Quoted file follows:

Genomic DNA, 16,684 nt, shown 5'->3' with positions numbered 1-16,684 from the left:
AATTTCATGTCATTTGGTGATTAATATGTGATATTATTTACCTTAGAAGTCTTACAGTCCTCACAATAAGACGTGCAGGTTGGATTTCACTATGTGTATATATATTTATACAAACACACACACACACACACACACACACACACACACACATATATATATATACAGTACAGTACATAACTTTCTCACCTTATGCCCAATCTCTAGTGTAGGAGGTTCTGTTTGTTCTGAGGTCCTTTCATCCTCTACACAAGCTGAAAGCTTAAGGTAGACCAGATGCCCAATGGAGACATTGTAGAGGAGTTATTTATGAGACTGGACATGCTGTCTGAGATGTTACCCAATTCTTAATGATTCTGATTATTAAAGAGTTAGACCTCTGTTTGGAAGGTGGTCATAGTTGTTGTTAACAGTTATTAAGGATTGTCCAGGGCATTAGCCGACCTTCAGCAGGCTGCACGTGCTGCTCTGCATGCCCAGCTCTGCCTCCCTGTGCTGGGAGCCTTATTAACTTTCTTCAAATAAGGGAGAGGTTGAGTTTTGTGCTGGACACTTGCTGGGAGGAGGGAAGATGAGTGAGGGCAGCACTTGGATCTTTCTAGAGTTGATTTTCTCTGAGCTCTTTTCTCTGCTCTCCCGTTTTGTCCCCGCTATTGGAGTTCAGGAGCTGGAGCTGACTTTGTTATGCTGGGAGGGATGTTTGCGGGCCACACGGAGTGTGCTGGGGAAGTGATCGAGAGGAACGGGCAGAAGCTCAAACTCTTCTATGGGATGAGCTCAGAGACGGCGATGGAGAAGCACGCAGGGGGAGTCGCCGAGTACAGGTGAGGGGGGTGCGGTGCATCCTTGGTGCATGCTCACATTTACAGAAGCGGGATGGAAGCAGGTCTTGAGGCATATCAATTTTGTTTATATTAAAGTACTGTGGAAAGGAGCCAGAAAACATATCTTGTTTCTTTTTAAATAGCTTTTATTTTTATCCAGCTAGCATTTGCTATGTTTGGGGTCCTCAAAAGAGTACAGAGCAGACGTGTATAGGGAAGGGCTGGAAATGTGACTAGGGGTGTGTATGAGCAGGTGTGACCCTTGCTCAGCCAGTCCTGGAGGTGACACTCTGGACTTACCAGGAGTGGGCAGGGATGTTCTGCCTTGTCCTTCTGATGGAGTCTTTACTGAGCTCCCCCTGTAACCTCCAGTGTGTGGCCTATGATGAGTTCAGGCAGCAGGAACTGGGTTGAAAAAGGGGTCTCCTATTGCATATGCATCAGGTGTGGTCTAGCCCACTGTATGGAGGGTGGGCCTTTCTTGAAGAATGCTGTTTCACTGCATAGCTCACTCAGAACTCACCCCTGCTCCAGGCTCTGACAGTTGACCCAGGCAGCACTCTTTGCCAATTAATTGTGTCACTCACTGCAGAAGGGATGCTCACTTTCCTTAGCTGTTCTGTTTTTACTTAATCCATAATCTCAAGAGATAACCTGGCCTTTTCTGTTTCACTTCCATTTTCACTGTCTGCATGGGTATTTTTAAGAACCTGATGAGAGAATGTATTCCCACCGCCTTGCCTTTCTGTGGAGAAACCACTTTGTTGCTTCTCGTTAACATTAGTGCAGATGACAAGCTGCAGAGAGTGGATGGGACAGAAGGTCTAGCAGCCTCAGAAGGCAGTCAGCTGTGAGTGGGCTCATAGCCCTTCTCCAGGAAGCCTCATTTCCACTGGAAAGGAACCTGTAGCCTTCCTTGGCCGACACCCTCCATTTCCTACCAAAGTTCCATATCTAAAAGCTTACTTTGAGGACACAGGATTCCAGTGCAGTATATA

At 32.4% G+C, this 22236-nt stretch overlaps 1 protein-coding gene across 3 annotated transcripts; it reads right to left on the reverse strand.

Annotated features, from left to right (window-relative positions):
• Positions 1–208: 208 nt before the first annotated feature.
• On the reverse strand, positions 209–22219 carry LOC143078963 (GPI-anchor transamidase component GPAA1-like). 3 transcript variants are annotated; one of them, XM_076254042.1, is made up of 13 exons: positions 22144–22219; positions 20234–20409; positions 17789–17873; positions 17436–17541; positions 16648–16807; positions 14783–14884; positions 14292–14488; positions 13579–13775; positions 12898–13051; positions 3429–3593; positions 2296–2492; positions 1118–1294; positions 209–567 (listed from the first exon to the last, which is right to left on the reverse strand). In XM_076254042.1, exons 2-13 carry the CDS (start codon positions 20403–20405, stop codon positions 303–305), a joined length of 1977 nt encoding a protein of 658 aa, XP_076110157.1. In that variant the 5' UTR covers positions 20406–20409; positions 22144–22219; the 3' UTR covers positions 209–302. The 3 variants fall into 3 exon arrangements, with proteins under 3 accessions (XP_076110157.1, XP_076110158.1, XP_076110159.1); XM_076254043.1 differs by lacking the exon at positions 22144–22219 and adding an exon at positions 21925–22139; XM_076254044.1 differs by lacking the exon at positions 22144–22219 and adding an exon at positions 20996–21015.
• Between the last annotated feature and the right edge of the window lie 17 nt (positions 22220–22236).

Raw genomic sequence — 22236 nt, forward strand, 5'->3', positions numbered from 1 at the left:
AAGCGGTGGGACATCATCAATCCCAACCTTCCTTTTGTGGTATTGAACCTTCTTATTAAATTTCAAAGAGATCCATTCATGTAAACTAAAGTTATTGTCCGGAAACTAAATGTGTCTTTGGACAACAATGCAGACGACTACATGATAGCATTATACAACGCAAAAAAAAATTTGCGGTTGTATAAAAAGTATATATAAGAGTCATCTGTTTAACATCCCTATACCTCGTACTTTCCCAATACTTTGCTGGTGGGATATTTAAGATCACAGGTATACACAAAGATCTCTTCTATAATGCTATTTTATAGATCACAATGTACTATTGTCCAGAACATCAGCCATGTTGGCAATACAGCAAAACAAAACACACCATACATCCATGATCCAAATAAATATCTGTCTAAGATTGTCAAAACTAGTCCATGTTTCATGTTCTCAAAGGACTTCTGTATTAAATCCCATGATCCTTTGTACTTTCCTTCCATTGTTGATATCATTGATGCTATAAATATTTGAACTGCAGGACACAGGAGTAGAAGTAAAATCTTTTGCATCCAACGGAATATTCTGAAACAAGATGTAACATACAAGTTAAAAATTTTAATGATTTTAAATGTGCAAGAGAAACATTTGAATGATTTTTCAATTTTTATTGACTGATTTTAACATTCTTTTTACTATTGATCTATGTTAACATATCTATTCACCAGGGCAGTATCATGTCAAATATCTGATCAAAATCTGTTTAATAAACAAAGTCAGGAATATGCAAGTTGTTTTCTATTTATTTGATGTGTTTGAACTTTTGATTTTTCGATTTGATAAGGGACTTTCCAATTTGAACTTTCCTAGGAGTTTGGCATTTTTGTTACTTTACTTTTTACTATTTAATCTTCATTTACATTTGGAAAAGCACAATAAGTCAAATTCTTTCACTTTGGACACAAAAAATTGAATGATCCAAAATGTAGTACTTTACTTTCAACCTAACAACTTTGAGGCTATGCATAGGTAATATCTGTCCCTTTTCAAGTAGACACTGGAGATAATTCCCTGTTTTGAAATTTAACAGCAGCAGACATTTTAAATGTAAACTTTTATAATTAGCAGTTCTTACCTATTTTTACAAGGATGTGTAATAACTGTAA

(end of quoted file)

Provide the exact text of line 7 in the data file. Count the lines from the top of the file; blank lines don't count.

• Between the last annotated feature and the right edge of the window lie 17 nt (positions 22220–22236).